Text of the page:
Woodrow Wilson ran the 1916 reelection campaign on the slogan: “He kept us out of the war.” But on April 2, 1917, he dragged America into the First World War. By deploying two million troops and a lot of cutting-edge military equipment, America shifted the balance of power in favor of the Entente Powers (America and its allies). The problem was that the American military assistance came with Wilsonian idealism, which led to confusion about the aims of the war—it was not clear what the Entente Powers were fighting for?
In his message to the Congress, Wilson declared that the aim of the war was "to vindicate the principles of peace and justice in the life of the world.” Could all this be achieved by fighting a world war? In his speech on January 8, 1918, Wilson outlined his doctrine of “Fourteen Points,” which was his list of principles that were to be used during the postwar negotiations. The twelfth of Wilson’s Fourteen Points assured the Arabs and the Turks (the subjects of the Ottoman Empire), “an undoubted security of life and an absolutely unmolested opportunity of autonomous development.”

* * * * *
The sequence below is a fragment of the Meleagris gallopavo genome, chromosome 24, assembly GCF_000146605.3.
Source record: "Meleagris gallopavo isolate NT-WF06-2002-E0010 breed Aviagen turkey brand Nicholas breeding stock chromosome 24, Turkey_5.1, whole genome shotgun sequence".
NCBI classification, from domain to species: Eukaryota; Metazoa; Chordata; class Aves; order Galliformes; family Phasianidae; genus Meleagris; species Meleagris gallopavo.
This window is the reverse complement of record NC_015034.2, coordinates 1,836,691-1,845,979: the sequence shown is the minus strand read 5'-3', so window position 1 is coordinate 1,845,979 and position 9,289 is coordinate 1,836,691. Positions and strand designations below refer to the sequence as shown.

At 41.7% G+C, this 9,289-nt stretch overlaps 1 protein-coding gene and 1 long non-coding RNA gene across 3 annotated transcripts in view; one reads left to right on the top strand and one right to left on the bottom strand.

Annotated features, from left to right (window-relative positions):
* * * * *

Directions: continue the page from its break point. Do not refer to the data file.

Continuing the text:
The war ceased to be a simple geopolitical conflict between the Entente Powers and the Central Powers. It became a Wilsonian war for creating an ideal world where people would live in “everlasting peace.”
More than anything else, it was Wilson’s idealism that hindered Tsarist Russia and Greece from achieving their original war aims. Kemal Ataturk’s Turkish faction (which had, by 1921, become the voice of all subjects of the Ottoman Empire) and Lenin’s Bolsheviks used Wilson’s Fourteen Points to crush the aspirations of not only Greece and Tsarist Russia but also Britain, France, and Italy. The Turkish negotiators and the Bolsheviks repeatedly invoked Wilson’s Fourteen Points doctrine during the postwar negotiations.